Advance Planning

  • Weekly | In accordance with your goals and ideal outcomes for the week, how many Focus Sprints will help you achieve the next milestone?  Block them off in your calendar in 1 hour and 15 minutes or 2 1/2 hour chunks to allow for your sprint and your non-work breaks.
    • Typically, I recommend doing this when you’re not stressed.  In fact, this could be a Focus Sprint task at the end of your working day on Friday (highly recommended), Sunday evening after everything from the weekend has calmed down, or first thing Monday morning before your week starts (least recommended). 
    • Also, you may want to consider where you place your Focus Sprints to leverage your most productive time.  Some people are more productive in the morning, while others are more productive in the middle of the day.  Or, perhaps you normally have interruptions during the middle of the day or kids coming home from school in the mid-afternoon.  Personally, I sprinkle them throughout my calendar with at least 2 hours a day blocked off for sprints wherever I can squeeze them in with a 30-minute non-work break (or commute to my next appointment). 
  • Daily | Before the day starts and definitely before you check emails and text messages (both include others’ demands on your time and focus which are likely not connected with your goals and ideal outcomes!), review your Focus Sprints and ideal outcomes for each.  Give yourself permission and respect while recommitting to keep the commitments you’ve made to your goals and ideal outcomes.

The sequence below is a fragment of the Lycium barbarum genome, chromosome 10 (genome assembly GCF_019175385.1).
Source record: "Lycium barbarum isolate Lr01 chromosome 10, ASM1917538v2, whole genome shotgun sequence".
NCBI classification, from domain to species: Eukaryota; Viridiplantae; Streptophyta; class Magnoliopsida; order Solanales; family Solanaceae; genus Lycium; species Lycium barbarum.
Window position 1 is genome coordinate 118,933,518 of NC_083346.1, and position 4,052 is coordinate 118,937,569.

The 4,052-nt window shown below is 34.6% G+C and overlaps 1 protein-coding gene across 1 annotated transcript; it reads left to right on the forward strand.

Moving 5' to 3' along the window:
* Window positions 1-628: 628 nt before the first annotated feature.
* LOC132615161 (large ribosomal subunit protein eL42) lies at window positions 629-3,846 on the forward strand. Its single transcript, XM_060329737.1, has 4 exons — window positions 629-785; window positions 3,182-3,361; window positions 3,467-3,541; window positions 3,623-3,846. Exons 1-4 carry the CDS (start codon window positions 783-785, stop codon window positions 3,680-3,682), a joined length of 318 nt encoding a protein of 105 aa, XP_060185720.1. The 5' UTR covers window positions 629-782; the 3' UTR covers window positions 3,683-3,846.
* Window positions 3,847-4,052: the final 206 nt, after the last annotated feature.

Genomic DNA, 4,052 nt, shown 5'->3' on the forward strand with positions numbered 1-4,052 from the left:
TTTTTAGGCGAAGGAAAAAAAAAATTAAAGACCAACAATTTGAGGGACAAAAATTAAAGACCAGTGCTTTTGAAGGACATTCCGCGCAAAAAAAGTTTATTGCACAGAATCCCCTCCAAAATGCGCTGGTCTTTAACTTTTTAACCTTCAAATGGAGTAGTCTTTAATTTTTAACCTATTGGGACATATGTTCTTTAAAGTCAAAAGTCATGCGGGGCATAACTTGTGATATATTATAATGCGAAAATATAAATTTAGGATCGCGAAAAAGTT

Implementation | Let’s Do It!

  1. Ideal Outcomes | Establish crystal freaking clear (CFC) outcomes for each block of time.  What is the best outcome for this time spent, and what activities will be completed?  It could be as simple as I will write for 50 minutes with intense focus.  It could be:  I will call as many decision-makers as possible, have great conversations with those who answer the phone, and I’ll try to complete 20 total dials.
  2. Focus Sprint | Start on time with intense focus with ZERO distraction.  Unless it’s the purpose of the block, no potty breaks, no text messages, no running to get a drink, no pop-up notifications, no checking or responding to emails, no phone calls, only work on the specific project to achieve your ideal outcome.  Set a timer for your scheduled amount of work time (12 1/2, 25, or 50 minutes).
  3. Stretch Time | During your stretch time, leave your workstation and do something else!  Get your butt out of your seat and go for a walk around the block, do pushups, stretch, grab a drink, go potty, or whatever get’s your blood moving.  I go outside, get some sunshine, walk the block, go to the bathroom, and fill my water.  Sometimes, I roll around on the floor playing with my dog, Duke.  Just get moving and STOP working.  Set a timer for your scheduled stretch time (2 1/2, 5, or 10 minutes).
  4. Repeat Focus Sprint | Get back to work on time with intense focus.  No lollygagging nor getting distracted.  This is focus time…it’s time to sprint! 
  5. Non-Work Break Every 2 Hours| Wash rinse and repeat until you’ve completed 2-hours of Focus Sprints or your project is complete.  Then take 30-minutes for rest and recuperation with a non-work break.  Set a timer for your scheduled break time (30-minutes).  This could include things like a high-intensity workout, a light lunch, a long walk.  Ideally, away from your work station and energizing.  If you’re squeezing in a one-hour focus sprint, give yourself the reward of a 15-minute non-work break before switching tasks.

Video Links | Additional Information and Explanation

Breaking Down Huge Goals into Micro-Bites | How to Achieve Your Most Ambitious Goals | Stephen Duneier | TEDxTucson

Focus Sprints (aka Pomodoro Technique) | POMODORO TECHNIQUE – My Favorite Tool to Improve Studying and Productivity